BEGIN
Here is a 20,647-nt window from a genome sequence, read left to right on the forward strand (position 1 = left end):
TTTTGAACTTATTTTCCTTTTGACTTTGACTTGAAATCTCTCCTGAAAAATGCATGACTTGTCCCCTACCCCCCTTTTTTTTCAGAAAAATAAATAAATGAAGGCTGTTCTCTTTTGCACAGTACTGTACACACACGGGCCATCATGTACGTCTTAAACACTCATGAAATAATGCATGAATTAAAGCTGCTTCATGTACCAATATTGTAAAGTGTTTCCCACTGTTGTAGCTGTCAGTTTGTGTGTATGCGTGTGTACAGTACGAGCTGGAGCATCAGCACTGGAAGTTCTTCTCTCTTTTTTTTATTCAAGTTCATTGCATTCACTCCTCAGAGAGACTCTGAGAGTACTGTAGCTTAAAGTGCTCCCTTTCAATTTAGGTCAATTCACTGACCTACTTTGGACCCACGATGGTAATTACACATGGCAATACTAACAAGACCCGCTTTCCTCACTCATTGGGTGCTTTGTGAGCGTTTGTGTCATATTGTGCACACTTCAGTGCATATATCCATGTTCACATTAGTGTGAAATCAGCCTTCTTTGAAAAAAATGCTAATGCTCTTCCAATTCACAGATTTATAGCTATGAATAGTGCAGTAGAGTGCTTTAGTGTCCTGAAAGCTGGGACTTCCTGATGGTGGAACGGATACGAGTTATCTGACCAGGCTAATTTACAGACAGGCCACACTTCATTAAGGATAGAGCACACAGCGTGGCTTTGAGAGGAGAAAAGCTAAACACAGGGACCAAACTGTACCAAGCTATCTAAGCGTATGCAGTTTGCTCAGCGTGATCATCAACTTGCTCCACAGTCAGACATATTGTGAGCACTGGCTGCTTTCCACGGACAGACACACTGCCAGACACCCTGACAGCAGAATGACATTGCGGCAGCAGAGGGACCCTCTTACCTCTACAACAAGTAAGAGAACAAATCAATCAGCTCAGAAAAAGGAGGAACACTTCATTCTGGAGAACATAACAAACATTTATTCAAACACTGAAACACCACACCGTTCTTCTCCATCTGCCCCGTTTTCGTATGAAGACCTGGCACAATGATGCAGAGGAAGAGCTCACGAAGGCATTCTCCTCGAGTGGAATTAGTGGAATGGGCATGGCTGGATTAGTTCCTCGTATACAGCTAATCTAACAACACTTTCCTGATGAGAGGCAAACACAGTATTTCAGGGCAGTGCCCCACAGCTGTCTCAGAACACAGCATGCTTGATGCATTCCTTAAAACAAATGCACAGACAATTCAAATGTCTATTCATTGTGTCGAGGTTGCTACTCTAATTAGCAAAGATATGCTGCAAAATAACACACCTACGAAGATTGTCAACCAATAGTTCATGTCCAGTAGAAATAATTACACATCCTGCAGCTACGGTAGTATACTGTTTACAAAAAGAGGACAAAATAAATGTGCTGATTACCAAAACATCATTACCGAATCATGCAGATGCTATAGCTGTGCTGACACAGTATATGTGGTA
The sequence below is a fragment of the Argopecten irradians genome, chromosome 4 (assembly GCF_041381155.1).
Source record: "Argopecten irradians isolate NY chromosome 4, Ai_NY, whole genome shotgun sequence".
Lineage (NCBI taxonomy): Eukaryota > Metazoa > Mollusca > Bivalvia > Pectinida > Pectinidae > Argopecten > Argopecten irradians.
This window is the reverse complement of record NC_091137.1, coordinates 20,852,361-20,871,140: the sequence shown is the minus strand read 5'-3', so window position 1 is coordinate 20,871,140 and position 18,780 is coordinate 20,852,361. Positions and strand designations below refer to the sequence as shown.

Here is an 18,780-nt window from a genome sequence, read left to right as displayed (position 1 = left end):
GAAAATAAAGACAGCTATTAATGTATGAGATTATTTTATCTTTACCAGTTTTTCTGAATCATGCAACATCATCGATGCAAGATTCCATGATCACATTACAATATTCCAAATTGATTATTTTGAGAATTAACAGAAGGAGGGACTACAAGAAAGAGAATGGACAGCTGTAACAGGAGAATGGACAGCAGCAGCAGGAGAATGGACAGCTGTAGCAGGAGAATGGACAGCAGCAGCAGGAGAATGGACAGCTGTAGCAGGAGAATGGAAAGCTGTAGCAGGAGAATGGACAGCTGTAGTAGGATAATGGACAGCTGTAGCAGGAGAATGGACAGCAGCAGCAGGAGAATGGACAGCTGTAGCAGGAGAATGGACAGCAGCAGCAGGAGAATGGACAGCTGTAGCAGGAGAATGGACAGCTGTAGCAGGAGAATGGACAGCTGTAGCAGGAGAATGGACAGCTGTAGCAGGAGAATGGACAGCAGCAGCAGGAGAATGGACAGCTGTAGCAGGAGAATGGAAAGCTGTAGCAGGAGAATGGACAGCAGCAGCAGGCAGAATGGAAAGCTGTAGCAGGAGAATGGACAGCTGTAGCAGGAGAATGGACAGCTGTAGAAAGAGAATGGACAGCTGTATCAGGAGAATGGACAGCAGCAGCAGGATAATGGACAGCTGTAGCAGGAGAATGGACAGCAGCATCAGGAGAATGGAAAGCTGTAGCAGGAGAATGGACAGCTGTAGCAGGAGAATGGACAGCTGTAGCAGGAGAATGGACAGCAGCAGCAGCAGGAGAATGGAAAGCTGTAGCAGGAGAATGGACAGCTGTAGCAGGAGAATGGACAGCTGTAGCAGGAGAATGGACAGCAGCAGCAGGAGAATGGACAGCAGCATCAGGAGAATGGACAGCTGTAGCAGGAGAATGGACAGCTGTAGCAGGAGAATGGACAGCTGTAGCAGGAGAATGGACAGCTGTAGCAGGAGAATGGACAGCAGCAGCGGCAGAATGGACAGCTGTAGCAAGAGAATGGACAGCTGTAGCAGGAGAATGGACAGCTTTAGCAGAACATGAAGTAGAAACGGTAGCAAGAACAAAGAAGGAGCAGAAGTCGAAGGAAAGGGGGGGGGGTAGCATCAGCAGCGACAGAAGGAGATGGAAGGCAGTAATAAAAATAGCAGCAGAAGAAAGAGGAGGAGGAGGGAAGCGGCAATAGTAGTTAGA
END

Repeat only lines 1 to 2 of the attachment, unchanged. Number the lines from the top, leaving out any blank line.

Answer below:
Here is a 20,647-nt window from a genome sequence, read left to right on the forward strand (position 1 = left end):
TTTTGAACTTATTTTCCTTTTGACTTTGACTTGAAATCTCTCCTGAAAAATGCATGACTTGTCCCCTACCCCCCTTTTTTTTCAGAAAAATAAATAAATGAAGGCTGTTCTCTTTTGCACAGTACTGTACACACACGGGCCATCATGTACGTCTTAAACACTCATGAAATAATGCATGAATTAAAGCTGCTTCATGTACCAATATTGTAAAGTGTTTCCCACTGTTGTAGCTGTCAGTTTGTGTGTATGCGTGTGTACAGTACGAGCTGGAGCATCAGCACTGGAAGTTCTTCTCTCTTTTTTTTATTCAAGTTCATTGCATTCACTCCTCAGAGAGACTCTGAGAGTACTGTAGCTTAAAGTGCTCCCTTTCAATTTAGGTCAATTCACTGACCTACTTTGGACCCACGATGGTAATTACACATGGCAATACTAACAAGACCCGCTTTCCTCACTCATTGGGTGCTTTGTGAGCGTTTGTGTCATATTGTGCACACTTCAGTGCATATATCCATGTTCACATTAGTGTGAAATCAGCCTTCTTTGAAAAAAATGCTAATGCTCTTCCAATTCACAGATTTATAGCTATGAATAGTGCAGTAGAGTGCTTTAGTGTCCTGAAAGCTGGGACTTCCTGATGGTGGAACGGATACGAGTTATCTGACCAGGCTAATTTACAGACAGGCCACACTTCATTAAGGATAGAGCACACAGCGTGGCTTTGAGAGGAGAAAAGCTAAACACAGGGACCAAACTGTACCAAGCTATCTAAGCGTATGCAGTTTGCTCAGCGTGATCATCAACTTGCTCCACAGTCAGACATATTGTGAGCACTGGCTGCTTTCCACGGACAGACACACTGCCAGACACCCTGACAGCAGAATGACATTGCGGCAGCAGAGGGACCCTCTTACCTCTACAACAAGTAAGAGAACAAATCAATCAGCTCAGAAAAAGGAGGAACACTTCATTCTGGAGAACATAACAAACATTTATTCAAACACTGAAACACCACACCGTTCTTCTCCATCTGCCCCGTTTTCGTATGAAGACCTGGCACAATGATGCAGAGGAAGAGCTCACGAAGGCATTCTCCTCGAGTGGAATTAGTGGAATGGGCATGGCTGGATTAGTTCCTCGTATACAGCTAATCTAACAACACTTTCCTGATGAGAGGCAAACACAGTATTTCAGGGCAGTGCCCCACAGCTGTCTCAGAACACAGCATGCTTGATGCATTCCTTAAAACAAATGCACAGACAATTCAAATGTCTATTCATTGTGTCGAGGTTGCTACTCTAATTAGCAAAGATATGCTGCAAAATAACACACCTACGAAGATTGTCAACCAATAGTTCATGTCCAGTAGAAATAATTACACATCCTGCAGCTACGGTAGTATACTGTTTACAAAAAGAGGACAAAATAAATGTGCTGATTACCAAAACATCATTACCGAATCATGCAGATGCTATAGCTGTGCTGACACAGTATATGTGGTA